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James Brady's death ruled a homicide 33 years after he was shot

A northern Virginia medical examiner ruled that the gunshot that injured James Brady 33 years ago caused his death earlier this week. Times staff writer James Queally explains the coroner's decision.

The death of James Brady has been ruled a homicide after a Virginia medical examiner's office determined the gunshot wound he suffered in 1981 led to his death earlier this week, police officials told the Los Angeles Times.

Gwendolyn Crump, chief spokeswoman for the District of Columbia Metropolitan Police Department, said a Northern Virginia medical examiner determined the 1981 gunfire that left Brady permanently paralyzed and set him on a path to become the face of the gun-control movement ultimately caused his death.

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Brady died Monday in Alexandria, Va., after a series of health issues. He was 73.

It was not immediately clear whether John Hinckley Jr., who has been a patient in a psychiatric facility since standing trial and being found not guilty by reason of insanity decades ago, could face any additional charges based on the ruling.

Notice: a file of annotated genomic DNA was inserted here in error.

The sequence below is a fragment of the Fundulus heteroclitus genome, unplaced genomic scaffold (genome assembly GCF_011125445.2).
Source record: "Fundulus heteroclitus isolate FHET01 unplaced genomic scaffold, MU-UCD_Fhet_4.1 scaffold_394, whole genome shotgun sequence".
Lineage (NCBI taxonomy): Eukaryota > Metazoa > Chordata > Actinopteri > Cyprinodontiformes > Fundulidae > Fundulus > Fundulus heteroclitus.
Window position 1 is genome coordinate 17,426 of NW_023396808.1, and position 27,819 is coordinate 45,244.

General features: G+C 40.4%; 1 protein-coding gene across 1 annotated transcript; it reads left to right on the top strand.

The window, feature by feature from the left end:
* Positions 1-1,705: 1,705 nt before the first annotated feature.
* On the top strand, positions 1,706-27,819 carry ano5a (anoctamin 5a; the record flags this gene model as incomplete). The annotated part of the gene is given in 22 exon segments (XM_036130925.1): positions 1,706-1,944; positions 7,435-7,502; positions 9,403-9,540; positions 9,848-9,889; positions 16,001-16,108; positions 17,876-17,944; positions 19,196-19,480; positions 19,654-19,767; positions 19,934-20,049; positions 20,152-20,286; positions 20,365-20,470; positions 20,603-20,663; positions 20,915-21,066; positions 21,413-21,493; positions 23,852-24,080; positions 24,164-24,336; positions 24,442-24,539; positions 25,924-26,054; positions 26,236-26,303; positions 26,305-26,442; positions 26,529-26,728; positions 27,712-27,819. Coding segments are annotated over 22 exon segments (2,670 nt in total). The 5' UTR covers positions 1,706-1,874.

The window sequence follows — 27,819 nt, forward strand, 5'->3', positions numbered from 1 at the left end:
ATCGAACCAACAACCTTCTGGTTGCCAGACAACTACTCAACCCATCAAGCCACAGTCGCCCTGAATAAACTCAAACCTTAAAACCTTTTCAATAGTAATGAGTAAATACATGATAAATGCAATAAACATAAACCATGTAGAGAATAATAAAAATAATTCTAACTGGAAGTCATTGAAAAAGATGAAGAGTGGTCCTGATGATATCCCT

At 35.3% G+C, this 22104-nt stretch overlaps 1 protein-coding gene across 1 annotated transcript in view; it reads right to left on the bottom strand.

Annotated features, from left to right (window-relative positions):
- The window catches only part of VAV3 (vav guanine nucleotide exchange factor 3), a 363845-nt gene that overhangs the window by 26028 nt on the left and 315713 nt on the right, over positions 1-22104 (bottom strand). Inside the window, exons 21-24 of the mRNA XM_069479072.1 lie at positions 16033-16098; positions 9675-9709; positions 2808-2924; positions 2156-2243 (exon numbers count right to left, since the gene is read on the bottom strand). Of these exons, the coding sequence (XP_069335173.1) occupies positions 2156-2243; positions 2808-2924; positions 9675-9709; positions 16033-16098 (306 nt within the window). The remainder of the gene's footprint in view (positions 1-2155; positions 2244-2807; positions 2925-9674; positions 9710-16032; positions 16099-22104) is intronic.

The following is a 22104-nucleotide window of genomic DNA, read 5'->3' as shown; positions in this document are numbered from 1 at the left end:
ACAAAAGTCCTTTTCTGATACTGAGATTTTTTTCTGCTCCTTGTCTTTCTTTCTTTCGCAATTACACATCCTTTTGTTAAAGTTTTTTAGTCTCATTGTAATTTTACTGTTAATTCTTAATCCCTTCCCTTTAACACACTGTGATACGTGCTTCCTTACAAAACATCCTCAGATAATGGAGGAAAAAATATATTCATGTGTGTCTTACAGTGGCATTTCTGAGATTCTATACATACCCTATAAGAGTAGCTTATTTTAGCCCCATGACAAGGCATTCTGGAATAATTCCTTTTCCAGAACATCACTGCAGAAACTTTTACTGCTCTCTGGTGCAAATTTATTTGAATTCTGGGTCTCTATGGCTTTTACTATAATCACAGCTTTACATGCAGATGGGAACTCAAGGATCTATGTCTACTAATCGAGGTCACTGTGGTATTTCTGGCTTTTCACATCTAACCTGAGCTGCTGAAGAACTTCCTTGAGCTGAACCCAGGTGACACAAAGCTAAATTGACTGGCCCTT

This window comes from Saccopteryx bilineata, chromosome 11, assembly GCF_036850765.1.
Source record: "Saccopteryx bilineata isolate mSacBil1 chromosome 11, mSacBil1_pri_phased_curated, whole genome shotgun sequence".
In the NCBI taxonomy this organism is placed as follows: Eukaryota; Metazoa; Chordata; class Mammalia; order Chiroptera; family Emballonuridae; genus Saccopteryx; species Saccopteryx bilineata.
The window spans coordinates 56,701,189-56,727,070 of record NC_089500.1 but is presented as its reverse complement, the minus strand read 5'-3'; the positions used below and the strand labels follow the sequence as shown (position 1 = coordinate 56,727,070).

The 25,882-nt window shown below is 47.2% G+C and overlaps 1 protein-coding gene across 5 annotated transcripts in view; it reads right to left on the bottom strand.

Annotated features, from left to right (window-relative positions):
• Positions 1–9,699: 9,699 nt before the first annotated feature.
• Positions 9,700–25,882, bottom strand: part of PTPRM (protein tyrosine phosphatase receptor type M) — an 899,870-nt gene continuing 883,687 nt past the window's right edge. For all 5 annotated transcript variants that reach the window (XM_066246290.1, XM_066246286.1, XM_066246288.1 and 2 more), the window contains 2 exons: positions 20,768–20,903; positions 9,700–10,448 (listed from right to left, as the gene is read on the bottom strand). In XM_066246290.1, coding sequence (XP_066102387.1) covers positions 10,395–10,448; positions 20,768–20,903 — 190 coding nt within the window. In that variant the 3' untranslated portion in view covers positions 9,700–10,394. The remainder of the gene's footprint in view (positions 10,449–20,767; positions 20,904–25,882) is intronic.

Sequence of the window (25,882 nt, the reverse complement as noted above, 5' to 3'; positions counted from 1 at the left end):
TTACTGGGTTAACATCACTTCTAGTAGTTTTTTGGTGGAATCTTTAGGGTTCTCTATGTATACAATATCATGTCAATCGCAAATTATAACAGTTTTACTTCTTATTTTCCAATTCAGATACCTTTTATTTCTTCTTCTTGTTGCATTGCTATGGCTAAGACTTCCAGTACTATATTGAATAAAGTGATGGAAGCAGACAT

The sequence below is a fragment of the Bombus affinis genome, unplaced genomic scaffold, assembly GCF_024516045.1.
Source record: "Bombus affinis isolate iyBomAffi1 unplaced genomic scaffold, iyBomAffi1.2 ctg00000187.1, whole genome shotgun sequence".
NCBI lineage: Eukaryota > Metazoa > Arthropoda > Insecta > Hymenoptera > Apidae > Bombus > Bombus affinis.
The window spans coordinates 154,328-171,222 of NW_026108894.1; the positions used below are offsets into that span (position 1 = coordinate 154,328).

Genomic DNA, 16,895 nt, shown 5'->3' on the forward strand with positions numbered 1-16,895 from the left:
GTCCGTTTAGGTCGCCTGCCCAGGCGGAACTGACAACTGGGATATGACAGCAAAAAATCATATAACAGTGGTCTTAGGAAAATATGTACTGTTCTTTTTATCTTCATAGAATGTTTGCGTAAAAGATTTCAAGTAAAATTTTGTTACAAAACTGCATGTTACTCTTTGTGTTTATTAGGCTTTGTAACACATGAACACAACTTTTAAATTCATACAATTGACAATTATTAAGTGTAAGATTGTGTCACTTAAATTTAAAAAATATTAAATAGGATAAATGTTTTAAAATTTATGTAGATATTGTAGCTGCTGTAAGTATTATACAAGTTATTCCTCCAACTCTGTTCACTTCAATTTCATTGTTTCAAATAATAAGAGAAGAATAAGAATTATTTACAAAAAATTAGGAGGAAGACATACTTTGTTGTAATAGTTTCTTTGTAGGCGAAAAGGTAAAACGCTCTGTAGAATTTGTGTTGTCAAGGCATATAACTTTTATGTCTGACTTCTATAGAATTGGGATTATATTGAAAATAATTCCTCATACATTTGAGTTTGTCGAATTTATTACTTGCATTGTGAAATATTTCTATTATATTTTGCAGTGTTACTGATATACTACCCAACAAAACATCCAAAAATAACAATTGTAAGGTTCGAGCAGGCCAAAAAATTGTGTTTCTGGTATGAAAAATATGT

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In a news release, police said the injuries Brady sustained in the 1981 shooting contributed to his death. The police department's homicide division, the U.S. Attorney's Office and the Federal Bureau of Investigation are reviewing the case.

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"At this time, it has not been determined whether new charges will be brought," Crump told The Times.
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Brady had been serving as President Ronald Reagan's press secretary for just a few months when Hinckley aimed a series of gunshots at the president. Brady was shot in the head, and Reagan was wounded.

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A police officer and a Secret Service agent were also injured, but Brady suffered the longest-lasting injuries when a bullet passed through his forehead and pierced the right side of his brain.

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He suffered partial paralysis and permanently slurred speech, but when he left the Reagan administration, Brady became one of the nation's foremost gun-control advocates.

The Brady Handgun Violence Prevention Act was passed in 1993, which required gun buyers to undergo background checks and go through five-day waiting periods before purchasing firearms.

Hinckley, now 59, was sent to St. Elizabeth's Hospital after being found not guilty by reason of insanity of charges related to the shooting. In recent years, he has been allowed to leave the hospital for visits with his mother, who lives in Williamsburg, Va., according to court records reported on last year by former Times reporter Wes Venteicher.
Hinckley has been monitored by the Secret Service and the agency has kept detailed records of where Hinckley goes, what he eats, sites he visits online and what he wears, according to records.

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